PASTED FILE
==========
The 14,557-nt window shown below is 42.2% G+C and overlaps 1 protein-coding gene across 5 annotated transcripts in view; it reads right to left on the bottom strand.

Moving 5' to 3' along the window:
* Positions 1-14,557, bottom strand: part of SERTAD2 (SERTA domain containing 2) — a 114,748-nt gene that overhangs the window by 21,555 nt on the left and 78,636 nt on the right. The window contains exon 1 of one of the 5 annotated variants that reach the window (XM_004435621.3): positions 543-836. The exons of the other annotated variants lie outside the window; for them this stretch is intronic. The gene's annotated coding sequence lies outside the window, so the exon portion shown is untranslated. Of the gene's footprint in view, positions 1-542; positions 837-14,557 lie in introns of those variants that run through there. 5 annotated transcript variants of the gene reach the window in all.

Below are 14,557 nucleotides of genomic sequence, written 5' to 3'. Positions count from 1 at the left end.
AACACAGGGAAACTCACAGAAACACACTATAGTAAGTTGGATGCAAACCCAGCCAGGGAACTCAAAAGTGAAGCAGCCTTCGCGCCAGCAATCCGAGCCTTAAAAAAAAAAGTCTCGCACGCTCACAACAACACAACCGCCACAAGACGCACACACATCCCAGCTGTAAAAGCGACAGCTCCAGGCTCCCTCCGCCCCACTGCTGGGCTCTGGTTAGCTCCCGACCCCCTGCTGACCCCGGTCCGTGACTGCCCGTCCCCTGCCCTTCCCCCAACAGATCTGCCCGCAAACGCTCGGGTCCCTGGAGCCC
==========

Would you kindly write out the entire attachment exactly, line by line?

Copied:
The 14,557-nt window shown below is 42.2% G+C and overlaps 1 protein-coding gene across 5 annotated transcripts in view; it reads right to left on the bottom strand.

Moving 5' to 3' along the window:
* Positions 1-14,557, bottom strand: part of SERTAD2 (SERTA domain containing 2) — a 114,748-nt gene that overhangs the window by 21,555 nt on the left and 78,636 nt on the right. The window contains exon 1 of one of the 5 annotated variants that reach the window (XM_004435621.3): positions 543-836. The exons of the other annotated variants lie outside the window; for them this stretch is intronic. The gene's annotated coding sequence lies outside the window, so the exon portion shown is untranslated. Of the gene's footprint in view, positions 1-542; positions 837-14,557 lie in introns of those variants that run through there. 5 annotated transcript variants of the gene reach the window in all.

Below are 14,557 nucleotides of genomic sequence, written 5' to 3'. Positions count from 1 at the left end.
AACACAGGGAAACTCACAGAAACACACTATAGTAAGTTGGATGCAAACCCAGCCAGGGAACTCAAAAGTGAAGCAGCCTTCGCGCCAGCAATCCGAGCCTTAAAAAAAAAAGTCTCGCACGCTCACAACAACACAACCGCCACAAGACGCACACACATCCCAGCTGTAAAAGCGACAGCTCCAGGCTCCCTCCGCCCCACTGCTGGGCTCTGGTTAGCTCCCGACCCCCTGCTGACCCCGGTCCGTGACTGCCCGTCCCCTGCCCTTCCCCCAACAGATCTGCCCGCAAACGCTCGGGTCCCTGGAGCCC